Boeing undertook its Starliner spacecraft, constructed to transport astronauts to and from the International Space Station, on an uncrewed test mission toward the orbiting outpost on Thursday evening. After two previous attempts to achieve such a mission ceased to function, Boeing’s goal is to demonstrate that the spacecraft can land with the ISS, and it must succeed before moving on to tasks with people on board.

On Thursday, the spacecraft took to the skies at 6:54 pm, riding on an Atlas V rocket that lifted off from Florida’s Cape Canaveral Space Force Station. Later, when the rocket delivered the capsule into orbit, the spacecraft fired its thrusters to acquaint it in the right direction. Boeing officials verified that the Starliner’s “orbital insertion” signifies that the spacecraft is on the right way and is roughly half an hour after liftoff.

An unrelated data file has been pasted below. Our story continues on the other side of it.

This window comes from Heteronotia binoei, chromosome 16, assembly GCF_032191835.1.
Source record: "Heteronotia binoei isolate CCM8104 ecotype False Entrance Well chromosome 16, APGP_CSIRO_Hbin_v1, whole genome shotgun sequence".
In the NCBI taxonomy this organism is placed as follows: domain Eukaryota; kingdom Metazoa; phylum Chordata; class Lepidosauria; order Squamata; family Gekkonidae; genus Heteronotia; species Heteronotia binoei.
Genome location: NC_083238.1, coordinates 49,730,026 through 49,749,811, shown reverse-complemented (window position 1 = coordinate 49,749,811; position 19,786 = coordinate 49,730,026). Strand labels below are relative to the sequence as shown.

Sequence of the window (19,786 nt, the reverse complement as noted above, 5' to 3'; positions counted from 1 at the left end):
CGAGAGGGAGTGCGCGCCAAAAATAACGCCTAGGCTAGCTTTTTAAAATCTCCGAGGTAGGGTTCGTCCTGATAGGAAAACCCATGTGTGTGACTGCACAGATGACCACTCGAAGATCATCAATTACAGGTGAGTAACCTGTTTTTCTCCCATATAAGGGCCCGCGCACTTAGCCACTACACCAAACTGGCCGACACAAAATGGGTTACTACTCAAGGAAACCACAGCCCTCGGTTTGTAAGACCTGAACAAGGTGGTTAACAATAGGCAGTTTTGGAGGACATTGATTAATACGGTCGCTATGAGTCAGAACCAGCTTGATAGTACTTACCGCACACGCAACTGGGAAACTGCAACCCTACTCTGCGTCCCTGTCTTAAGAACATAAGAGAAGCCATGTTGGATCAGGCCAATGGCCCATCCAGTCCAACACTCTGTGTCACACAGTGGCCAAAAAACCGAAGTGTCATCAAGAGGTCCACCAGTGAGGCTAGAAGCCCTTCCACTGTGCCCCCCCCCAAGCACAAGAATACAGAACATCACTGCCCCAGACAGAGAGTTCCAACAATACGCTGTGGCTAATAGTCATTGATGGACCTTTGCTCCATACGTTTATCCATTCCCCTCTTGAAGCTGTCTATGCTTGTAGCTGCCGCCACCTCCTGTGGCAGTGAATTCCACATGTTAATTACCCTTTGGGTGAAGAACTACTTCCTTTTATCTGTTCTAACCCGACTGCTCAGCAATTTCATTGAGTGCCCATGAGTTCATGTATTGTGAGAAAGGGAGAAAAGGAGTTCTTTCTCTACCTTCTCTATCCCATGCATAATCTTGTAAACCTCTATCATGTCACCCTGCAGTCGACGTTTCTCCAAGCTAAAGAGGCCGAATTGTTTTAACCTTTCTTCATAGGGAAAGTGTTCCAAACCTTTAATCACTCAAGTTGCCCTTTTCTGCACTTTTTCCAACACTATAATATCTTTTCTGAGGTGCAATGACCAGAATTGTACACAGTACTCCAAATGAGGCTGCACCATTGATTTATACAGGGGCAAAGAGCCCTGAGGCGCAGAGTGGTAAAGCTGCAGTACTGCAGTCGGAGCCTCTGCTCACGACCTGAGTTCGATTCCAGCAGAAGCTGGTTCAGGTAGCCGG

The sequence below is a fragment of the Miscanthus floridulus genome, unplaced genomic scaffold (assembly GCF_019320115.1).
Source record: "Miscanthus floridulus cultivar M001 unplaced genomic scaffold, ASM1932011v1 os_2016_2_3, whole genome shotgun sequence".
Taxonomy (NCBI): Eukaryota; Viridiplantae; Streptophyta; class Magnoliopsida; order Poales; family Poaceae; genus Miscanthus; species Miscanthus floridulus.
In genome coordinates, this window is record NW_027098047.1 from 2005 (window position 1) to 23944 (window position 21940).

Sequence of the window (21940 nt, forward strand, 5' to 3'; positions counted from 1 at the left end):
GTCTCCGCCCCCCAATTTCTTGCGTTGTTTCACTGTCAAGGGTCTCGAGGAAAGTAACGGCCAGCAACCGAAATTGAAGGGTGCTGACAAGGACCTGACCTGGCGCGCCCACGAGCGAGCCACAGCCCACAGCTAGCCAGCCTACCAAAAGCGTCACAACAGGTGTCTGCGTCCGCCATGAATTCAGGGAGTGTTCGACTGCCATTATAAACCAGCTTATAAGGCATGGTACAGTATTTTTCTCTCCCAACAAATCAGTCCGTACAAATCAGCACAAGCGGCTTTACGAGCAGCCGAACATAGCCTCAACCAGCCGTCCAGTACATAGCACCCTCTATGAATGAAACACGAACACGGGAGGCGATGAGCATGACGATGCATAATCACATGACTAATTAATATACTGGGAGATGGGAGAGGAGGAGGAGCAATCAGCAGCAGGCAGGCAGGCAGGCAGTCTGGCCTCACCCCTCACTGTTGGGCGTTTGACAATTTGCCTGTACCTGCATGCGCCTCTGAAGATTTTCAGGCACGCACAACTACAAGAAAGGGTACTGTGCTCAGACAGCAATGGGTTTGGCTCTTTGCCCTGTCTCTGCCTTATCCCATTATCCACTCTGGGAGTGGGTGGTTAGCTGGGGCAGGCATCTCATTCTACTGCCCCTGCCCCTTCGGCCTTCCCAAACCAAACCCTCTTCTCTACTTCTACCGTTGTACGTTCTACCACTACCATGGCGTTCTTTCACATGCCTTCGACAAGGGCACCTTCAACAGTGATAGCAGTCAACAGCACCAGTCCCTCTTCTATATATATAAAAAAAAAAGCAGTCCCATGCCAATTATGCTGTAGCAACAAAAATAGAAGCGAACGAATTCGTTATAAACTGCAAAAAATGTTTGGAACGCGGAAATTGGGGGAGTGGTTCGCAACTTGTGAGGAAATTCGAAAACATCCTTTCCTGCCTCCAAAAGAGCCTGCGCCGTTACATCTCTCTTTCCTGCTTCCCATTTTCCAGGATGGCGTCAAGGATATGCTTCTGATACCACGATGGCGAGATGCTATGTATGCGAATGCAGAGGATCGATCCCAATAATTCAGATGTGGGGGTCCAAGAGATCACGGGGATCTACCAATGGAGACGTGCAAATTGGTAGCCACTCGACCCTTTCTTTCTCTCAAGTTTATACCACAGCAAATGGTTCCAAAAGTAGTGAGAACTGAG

“We had two thrusters fail,” Mark Nappi, vice president and program manager of Boeing’s Starliner program, announced. “The first one that fired, it fired for a second, and then it shut down. The flight control system did what it’s supposed to, and it turned it over to the second thruster.”

Starliner has proven to be a challenging program for Boeing, which initially hoped the spacecraft would be functional in 2017 but has been plagued by delays and development hangups. The first attempt of this test flight was named OFT-1 in 2019; however, it was cut short because of an issue with the Starliner’s onboard clock. The error caused the thrusters onboard the capsule to misfire, knocking it off course, and the officials decided to take the spacecraft back home instead of continuing the mission. It took more than a year to root out that problem and other software issues.

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Alice is the Chief Editor with relevant experience of three years, Alice has founded Galaxy Reporters. She has a keen interest in the field of science. She is the pillar behind the in-depth coverages of Science news. She has written several papers and high-level documentation.


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